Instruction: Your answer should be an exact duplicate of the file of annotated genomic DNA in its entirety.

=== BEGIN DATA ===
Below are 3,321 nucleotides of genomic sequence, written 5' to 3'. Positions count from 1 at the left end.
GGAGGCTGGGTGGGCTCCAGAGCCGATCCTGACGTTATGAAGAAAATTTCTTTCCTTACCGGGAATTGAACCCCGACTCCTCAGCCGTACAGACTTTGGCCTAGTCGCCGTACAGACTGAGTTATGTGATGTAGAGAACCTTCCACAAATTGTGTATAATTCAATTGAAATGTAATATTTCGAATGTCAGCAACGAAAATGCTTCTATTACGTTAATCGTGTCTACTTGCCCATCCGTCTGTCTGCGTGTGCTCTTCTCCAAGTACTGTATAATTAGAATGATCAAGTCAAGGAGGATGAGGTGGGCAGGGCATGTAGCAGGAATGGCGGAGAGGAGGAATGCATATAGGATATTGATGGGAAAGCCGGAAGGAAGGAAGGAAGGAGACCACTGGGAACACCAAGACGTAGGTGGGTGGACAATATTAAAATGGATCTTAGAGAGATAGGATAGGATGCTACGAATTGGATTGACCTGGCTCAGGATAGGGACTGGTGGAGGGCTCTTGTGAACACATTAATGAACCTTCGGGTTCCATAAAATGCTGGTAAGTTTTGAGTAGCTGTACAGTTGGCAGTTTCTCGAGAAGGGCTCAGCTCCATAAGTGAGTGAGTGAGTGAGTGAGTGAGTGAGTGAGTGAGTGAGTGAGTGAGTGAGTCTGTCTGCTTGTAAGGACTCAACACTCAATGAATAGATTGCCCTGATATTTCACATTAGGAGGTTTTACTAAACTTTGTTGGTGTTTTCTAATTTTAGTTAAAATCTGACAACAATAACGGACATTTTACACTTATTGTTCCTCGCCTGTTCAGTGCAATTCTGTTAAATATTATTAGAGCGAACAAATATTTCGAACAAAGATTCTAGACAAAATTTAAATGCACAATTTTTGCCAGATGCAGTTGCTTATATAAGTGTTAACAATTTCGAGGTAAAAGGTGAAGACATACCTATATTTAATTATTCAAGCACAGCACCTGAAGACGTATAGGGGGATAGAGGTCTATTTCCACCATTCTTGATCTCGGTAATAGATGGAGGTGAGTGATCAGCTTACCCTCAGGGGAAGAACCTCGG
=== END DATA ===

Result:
Below are 3,321 nucleotides of genomic sequence, written 5' to 3'. Positions count from 1 at the left end.
GGAGGCTGGGTGGGCTCCAGAGCCGATCCTGACGTTATGAAGAAAATTTCTTTCCTTACCGGGAATTGAACCCCGACTCCTCAGCCGTACAGACTTTGGCCTAGTCGCCGTACAGACTGAGTTATGTGATGTAGAGAACCTTCCACAAATTGTGTATAATTCAATTGAAATGTAATATTTCGAATGTCAGCAACGAAAATGCTTCTATTACGTTAATCGTGTCTACTTGCCCATCCGTCTGTCTGCGTGTGCTCTTCTCCAAGTACTGTATAATTAGAATGATCAAGTCAAGGAGGATGAGGTGGGCAGGGCATGTAGCAGGAATGGCGGAGAGGAGGAATGCATATAGGATATTGATGGGAAAGCCGGAAGGAAGGAAGGAAGGAGACCACTGGGAACACCAAGACGTAGGTGGGTGGACAATATTAAAATGGATCTTAGAGAGATAGGATAGGATGCTACGAATTGGATTGACCTGGCTCAGGATAGGGACTGGTGGAGGGCTCTTGTGAACACATTAATGAACCTTCGGGTTCCATAAAATGCTGGTAAGTTTTGAGTAGCTGTACAGTTGGCAGTTTCTCGAGAAGGGCTCAGCTCCATAAGTGAGTGAGTGAGTGAGTGAGTGAGTGAGTGAGTGAGTGAGTGAGTGAGTGAGTCTGTCTGCTTGTAAGGACTCAACACTCAATGAATAGATTGCCCTGATATTTCACATTAGGAGGTTTTACTAAACTTTGTTGGTGTTTTCTAATTTTAGTTAAAATCTGACAACAATAACGGACATTTTACACTTATTGTTCCTCGCCTGTTCAGTGCAATTCTGTTAAATATTATTAGAGCGAACAAATATTTCGAACAAAGATTCTAGACAAAATTTAAATGCACAATTTTTGCCAGATGCAGTTGCTTATATAAGTGTTAACAATTTCGAGGTAAAAGGTGAAGACATACCTATATTTAATTATTCAAGCACAGCACCTGAAGACGTATAGGGGGATAGAGGTCTATTTCCACCATTCTTGATCTCGGTAATAGATGGAGGTGAGTGATCAGCTTACCCTCAGGGGAAGAACCTCGG